'Spain's Stolen Babies': New BBC Documentary Explores Fifty-Year Baby Trafficking Scandal


From as early as 1940 to as late as 1990, thousands of mothers in Spain were told just after they had given birth that their newborns had died.

Many of the babies in fact hadn't died, according to a new documentary from the BBC, but were instead taken by doctors, nurses and priests to be given or sold to other families.

Time Magazine reported earlier this year that court documents filed in Spain claim that some babies were sold for about $8,000 each, and that the doctors and nurses who delivered the babies were sometimes the ones who sold them to other families.

Now, "Spain's Stolen Babies," a documentary by BBC journalist Katya Adler that airs on Tuesday, examines the scandal more closely.

"There are men and women across Spain whose lives have been turned upside-down by discovering the people they thought were their parents actually bought them for cash," said Adler, according to The Daily Mail. "There are also many mothers who have maintained for years that their babies did not die -– and were labelled “hysterical” –- but are now discovering that their child has probably been alive and brought up by somebody else all this time."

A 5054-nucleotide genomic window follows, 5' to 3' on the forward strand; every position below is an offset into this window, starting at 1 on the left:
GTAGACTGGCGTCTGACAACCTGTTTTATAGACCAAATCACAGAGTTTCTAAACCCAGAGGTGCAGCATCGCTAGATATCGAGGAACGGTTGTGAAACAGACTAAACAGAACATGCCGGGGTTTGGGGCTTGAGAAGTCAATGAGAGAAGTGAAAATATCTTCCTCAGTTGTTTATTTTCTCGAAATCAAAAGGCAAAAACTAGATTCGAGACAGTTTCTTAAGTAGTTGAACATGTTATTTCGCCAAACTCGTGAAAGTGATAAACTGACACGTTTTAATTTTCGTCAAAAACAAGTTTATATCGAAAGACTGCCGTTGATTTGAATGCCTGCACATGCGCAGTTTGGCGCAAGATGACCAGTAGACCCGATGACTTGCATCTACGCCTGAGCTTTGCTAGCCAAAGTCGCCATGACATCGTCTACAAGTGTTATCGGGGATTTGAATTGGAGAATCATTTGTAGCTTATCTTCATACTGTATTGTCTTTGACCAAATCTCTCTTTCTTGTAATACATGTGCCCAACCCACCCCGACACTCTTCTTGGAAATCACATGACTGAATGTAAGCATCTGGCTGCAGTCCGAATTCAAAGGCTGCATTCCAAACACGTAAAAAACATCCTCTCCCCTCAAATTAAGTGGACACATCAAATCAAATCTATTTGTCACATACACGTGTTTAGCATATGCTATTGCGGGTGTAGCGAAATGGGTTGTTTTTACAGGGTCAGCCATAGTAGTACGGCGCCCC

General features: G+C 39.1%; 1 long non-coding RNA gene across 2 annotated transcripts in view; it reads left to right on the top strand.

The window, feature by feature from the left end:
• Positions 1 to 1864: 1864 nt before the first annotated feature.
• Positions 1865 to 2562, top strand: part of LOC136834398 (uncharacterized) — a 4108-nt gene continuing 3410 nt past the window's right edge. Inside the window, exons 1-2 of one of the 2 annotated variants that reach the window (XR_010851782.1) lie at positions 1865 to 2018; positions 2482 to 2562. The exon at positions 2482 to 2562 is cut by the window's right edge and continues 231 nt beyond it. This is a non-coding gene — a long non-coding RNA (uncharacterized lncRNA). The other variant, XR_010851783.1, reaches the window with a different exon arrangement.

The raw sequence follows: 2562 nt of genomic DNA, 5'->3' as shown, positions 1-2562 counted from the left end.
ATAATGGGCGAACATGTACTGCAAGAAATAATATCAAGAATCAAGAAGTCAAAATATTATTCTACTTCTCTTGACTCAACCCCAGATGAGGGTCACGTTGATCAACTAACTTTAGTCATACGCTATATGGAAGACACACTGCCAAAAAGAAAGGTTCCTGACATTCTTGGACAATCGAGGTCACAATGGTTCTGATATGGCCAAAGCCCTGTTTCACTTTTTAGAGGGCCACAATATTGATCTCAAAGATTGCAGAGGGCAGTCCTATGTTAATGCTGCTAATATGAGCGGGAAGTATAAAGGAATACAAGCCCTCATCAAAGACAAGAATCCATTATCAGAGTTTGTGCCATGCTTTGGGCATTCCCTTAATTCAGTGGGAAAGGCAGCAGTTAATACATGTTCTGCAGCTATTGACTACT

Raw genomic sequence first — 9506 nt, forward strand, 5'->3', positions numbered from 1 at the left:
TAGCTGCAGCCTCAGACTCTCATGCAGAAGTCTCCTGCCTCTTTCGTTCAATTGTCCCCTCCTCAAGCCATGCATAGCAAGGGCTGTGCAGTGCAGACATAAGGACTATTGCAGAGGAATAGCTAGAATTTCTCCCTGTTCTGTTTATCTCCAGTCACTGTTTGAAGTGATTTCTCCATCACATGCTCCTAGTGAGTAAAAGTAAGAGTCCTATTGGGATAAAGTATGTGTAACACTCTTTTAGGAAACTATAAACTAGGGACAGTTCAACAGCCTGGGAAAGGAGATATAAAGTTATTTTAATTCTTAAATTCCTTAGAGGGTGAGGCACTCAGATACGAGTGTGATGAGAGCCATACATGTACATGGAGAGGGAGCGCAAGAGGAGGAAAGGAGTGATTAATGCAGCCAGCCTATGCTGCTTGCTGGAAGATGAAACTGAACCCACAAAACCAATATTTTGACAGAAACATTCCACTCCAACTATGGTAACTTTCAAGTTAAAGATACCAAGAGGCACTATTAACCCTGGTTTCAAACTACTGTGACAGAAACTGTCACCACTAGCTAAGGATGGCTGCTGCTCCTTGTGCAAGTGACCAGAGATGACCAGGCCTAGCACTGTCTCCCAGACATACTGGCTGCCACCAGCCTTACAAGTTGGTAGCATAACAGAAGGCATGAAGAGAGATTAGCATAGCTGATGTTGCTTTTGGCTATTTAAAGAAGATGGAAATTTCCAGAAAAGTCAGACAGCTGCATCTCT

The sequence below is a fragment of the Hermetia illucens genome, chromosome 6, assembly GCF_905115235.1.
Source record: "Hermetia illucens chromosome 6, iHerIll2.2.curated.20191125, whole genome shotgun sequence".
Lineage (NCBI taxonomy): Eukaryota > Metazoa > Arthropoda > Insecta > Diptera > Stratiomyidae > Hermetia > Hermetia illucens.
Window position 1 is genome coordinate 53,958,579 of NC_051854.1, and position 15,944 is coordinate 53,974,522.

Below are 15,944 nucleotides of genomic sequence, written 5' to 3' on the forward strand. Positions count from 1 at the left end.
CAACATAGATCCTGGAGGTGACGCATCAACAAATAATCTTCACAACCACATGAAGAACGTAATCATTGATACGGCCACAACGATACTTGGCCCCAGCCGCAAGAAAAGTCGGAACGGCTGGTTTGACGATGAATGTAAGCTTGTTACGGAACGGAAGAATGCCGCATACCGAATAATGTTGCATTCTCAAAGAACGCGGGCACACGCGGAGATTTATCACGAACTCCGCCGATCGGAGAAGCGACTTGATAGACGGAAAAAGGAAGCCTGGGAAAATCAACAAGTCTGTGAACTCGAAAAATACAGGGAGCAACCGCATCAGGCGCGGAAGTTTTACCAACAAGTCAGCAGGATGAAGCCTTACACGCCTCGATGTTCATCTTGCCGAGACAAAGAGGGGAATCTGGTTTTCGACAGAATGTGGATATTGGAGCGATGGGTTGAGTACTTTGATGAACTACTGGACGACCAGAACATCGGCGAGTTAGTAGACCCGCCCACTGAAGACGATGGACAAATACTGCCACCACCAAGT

The Daily Mail reports that as many as 300,000 babies could have been stolen over fifty years.

The BBC reports that Anadir, an 800-member strong support group, has created a DNA database to help reunite children with their birth parents.

Watch the video at the top for more.

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